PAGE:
One of the most acclaimed directors of the 1970s, Francis Ford Coppola spearheaded a renaissance in American filmmaking, heralding a golden age which he defined through masterpieces ranging from The Conversation to Apocalypse Now to his crowning achievement, The Godfather. One of his era's most impassioned talents, Coppola was also one of its most erratic; in both his career and his personal life, he experienced euphoric triumph and shattering tragedy, pushing the limits of the cinematic form with a daring and fervor which became the hallmarks of not only his greatest successes but also his most notorious failures.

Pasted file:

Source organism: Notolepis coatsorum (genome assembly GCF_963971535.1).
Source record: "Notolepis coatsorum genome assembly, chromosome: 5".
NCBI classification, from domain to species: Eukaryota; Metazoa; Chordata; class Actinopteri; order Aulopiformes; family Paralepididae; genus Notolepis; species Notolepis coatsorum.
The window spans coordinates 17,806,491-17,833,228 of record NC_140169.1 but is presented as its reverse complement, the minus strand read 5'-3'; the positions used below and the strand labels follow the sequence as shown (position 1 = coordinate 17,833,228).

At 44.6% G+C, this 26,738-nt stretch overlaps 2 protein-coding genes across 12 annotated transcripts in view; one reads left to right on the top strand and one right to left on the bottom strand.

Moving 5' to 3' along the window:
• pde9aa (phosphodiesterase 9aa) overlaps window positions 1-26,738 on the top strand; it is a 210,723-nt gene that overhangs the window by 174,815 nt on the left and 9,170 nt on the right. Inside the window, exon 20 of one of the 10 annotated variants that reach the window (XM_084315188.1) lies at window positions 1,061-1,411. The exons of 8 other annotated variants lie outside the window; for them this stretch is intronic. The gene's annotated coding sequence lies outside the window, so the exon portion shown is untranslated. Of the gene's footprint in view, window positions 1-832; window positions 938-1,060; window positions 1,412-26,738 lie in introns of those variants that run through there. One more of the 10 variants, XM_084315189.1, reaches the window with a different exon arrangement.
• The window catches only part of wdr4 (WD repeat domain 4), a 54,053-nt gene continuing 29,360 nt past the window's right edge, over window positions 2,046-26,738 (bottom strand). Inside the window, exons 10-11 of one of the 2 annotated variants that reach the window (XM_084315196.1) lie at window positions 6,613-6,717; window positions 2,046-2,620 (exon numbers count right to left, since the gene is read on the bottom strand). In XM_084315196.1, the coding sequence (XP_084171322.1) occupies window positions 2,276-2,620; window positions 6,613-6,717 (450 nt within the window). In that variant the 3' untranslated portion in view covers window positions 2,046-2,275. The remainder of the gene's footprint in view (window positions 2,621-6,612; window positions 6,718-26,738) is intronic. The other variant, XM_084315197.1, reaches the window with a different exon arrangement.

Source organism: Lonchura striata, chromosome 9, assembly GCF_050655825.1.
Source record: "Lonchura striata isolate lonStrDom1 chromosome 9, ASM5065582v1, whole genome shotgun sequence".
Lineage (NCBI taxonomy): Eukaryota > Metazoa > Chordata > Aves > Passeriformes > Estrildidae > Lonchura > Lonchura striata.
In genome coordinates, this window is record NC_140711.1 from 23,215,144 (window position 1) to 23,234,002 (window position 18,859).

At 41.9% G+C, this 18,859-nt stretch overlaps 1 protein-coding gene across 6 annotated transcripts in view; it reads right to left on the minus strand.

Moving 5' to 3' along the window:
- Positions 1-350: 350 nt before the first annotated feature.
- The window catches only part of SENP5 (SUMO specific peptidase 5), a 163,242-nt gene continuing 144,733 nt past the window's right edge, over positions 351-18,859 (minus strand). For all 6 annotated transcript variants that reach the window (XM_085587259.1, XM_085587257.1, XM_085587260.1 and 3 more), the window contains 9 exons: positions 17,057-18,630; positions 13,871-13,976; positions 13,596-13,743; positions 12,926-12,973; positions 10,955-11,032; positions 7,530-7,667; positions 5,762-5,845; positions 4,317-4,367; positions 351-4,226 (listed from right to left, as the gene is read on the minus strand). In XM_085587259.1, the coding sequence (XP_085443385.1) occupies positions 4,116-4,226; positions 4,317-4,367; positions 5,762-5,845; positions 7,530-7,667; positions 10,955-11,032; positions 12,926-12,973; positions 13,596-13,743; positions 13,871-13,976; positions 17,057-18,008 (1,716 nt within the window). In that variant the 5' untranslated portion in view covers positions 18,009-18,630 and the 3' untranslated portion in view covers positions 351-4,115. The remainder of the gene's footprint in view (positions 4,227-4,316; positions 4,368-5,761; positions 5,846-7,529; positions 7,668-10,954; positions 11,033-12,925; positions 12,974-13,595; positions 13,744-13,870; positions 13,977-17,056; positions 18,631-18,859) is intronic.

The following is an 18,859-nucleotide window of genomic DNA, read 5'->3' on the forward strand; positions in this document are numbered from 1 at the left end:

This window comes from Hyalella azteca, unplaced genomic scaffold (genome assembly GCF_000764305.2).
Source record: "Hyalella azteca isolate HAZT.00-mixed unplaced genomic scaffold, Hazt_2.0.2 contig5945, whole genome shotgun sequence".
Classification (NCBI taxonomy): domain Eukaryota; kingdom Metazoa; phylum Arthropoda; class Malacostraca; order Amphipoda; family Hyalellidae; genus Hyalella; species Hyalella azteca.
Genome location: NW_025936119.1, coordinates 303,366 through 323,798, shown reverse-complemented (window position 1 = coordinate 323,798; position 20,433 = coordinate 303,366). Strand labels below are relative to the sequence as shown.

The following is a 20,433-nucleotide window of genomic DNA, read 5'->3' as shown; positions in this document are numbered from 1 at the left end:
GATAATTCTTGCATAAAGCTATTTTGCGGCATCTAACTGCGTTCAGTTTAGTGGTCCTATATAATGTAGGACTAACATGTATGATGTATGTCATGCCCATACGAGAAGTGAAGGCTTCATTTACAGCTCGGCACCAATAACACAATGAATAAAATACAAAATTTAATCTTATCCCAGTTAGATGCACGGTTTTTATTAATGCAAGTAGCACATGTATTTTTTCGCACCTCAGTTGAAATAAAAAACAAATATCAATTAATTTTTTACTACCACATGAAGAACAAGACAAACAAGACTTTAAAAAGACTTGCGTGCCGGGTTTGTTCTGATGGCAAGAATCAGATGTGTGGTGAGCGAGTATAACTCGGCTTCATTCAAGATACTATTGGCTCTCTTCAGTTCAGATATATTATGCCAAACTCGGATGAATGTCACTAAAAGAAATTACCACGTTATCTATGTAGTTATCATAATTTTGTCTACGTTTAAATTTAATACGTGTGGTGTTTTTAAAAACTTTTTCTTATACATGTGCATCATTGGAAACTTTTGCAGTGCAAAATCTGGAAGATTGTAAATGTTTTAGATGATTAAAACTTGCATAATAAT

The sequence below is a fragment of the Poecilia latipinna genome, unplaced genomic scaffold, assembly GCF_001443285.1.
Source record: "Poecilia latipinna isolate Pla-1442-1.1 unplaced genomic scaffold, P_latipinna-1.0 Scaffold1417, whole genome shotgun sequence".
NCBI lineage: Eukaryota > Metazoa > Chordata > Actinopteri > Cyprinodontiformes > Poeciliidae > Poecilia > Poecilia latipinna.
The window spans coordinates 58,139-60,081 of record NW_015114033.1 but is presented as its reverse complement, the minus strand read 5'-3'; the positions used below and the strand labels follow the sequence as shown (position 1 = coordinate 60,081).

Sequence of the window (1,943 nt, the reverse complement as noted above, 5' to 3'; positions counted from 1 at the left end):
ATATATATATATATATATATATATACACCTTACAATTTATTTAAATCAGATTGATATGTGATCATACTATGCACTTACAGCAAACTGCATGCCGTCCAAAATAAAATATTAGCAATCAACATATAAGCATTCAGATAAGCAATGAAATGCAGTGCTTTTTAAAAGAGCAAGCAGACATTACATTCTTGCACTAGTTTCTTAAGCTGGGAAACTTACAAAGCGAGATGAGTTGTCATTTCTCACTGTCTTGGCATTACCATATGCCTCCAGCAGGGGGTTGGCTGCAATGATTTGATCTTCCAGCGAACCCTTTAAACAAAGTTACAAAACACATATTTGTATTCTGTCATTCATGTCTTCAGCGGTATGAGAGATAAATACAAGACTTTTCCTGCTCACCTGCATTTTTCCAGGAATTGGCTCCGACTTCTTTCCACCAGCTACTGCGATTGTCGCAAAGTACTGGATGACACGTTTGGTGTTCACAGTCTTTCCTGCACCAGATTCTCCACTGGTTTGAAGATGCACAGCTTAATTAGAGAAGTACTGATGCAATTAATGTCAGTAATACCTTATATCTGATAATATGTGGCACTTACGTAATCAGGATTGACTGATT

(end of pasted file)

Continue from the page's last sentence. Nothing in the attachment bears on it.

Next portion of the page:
The son of composer Carmine Coppola, he was born April 7, 1939, in Detroit, MI. Raised in New York, he began making amateur films while still a child and later enrolled in the famed U.C.L.A. Film School in 1960. Upon entering the film industry by helming a number of softcore porn flicks, Coppola was approached by B-movie mogul Roger Corman to direct his first feature, Dementia 13, in 1963. While his Samuel Goldwyn Award-winning student screenplay Pilma, Pilma went unproduced, Coppola's 1966 U.C.L.A. thesis project, a freewheeling comedy titled You're a Big Boy Now, was distributed theatrically by Warner Bros., and that same year he collaborated on the screenplays of the features Is Paris Burning? and This Property Is Condemned. In 1968 he completed his first studio film, the box-office bomb Finian's Rainbow, followed the next year by The Rain People.